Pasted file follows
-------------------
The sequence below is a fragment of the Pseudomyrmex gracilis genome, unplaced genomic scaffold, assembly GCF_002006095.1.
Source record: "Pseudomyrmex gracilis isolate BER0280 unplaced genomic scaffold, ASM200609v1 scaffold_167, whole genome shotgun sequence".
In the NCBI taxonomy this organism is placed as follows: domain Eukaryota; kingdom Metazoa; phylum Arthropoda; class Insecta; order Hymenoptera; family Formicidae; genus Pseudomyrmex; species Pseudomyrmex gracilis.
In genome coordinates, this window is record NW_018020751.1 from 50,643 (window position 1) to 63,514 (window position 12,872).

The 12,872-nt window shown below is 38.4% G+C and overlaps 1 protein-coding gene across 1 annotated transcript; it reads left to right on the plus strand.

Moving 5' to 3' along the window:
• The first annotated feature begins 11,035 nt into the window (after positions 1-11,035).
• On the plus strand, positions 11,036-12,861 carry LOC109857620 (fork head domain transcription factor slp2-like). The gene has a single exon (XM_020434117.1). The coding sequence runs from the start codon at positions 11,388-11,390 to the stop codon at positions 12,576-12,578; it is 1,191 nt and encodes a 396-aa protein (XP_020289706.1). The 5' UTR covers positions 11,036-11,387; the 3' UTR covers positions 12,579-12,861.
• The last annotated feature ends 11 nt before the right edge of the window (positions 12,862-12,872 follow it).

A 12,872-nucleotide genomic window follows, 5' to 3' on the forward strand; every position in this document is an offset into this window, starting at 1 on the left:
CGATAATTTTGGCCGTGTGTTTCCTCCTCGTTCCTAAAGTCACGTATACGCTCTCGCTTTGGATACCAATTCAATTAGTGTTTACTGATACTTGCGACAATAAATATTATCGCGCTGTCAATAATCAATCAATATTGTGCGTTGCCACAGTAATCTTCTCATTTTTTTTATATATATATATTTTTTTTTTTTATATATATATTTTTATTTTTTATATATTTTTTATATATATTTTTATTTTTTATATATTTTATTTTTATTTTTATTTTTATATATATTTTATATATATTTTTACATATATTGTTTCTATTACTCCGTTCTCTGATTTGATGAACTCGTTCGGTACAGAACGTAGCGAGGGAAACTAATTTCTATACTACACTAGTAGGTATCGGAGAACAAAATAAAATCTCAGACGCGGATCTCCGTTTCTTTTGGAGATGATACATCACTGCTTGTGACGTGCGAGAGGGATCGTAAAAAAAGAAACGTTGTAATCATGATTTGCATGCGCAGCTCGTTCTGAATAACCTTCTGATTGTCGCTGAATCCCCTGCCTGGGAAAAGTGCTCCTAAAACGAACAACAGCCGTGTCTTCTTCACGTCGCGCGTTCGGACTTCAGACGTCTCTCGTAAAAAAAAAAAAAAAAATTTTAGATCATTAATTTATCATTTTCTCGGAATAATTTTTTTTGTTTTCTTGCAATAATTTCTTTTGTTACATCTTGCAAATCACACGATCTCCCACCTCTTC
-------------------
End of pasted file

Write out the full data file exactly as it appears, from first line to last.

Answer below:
The sequence below is a fragment of the Pseudomyrmex gracilis genome, unplaced genomic scaffold, assembly GCF_002006095.1.
Source record: "Pseudomyrmex gracilis isolate BER0280 unplaced genomic scaffold, ASM200609v1 scaffold_167, whole genome shotgun sequence".
In the NCBI taxonomy this organism is placed as follows: domain Eukaryota; kingdom Metazoa; phylum Arthropoda; class Insecta; order Hymenoptera; family Formicidae; genus Pseudomyrmex; species Pseudomyrmex gracilis.
In genome coordinates, this window is record NW_018020751.1 from 50,643 (window position 1) to 63,514 (window position 12,872).

The 12,872-nt window shown below is 38.4% G+C and overlaps 1 protein-coding gene across 1 annotated transcript; it reads left to right on the plus strand.

Moving 5' to 3' along the window:
• The first annotated feature begins 11,035 nt into the window (after positions 1-11,035).
• On the plus strand, positions 11,036-12,861 carry LOC109857620 (fork head domain transcription factor slp2-like). The gene has a single exon (XM_020434117.1). The coding sequence runs from the start codon at positions 11,388-11,390 to the stop codon at positions 12,576-12,578; it is 1,191 nt and encodes a 396-aa protein (XP_020289706.1). The 5' UTR covers positions 11,036-11,387; the 3' UTR covers positions 12,579-12,861.
• The last annotated feature ends 11 nt before the right edge of the window (positions 12,862-12,872 follow it).

A 12,872-nucleotide genomic window follows, 5' to 3' on the forward strand; every position in this document is an offset into this window, starting at 1 on the left:
CGATAATTTTGGCCGTGTGTTTCCTCCTCGTTCCTAAAGTCACGTATACGCTCTCGCTTTGGATACCAATTCAATTAGTGTTTACTGATACTTGCGACAATAAATATTATCGCGCTGTCAATAATCAATCAATATTGTGCGTTGCCACAGTAATCTTCTCATTTTTTTTATATATATATATTTTTTTTTTTTATATATATATTTTTATTTTTTATATATTTTTTATATATATTTTTATTTTTTATATATTTTATTTTTATTTTTATTTTTATATATATTTTATATATATTTTTACATATATTGTTTCTATTACTCCGTTCTCTGATTTGATGAACTCGTTCGGTACAGAACGTAGCGAGGGAAACTAATTTCTATACTACACTAGTAGGTATCGGAGAACAAAATAAAATCTCAGACGCGGATCTCCGTTTCTTTTGGAGATGATACATCACTGCTTGTGACGTGCGAGAGGGATCGTAAAAAAAGAAACGTTGTAATCATGATTTGCATGCGCAGCTCGTTCTGAATAACCTTCTGATTGTCGCTGAATCCCCTGCCTGGGAAAAGTGCTCCTAAAACGAACAACAGCCGTGTCTTCTTCACGTCGCGCGTTCGGACTTCAGACGTCTCTCGTAAAAAAAAAAAAAAAAATTTTAGATCATTAATTTATCATTTTCTCGGAATAATTTTTTTTGTTTTCTTGCAATAATTTCTTTTGTTACATCTTGCAAATCACACGATCTCCCACCTCTTC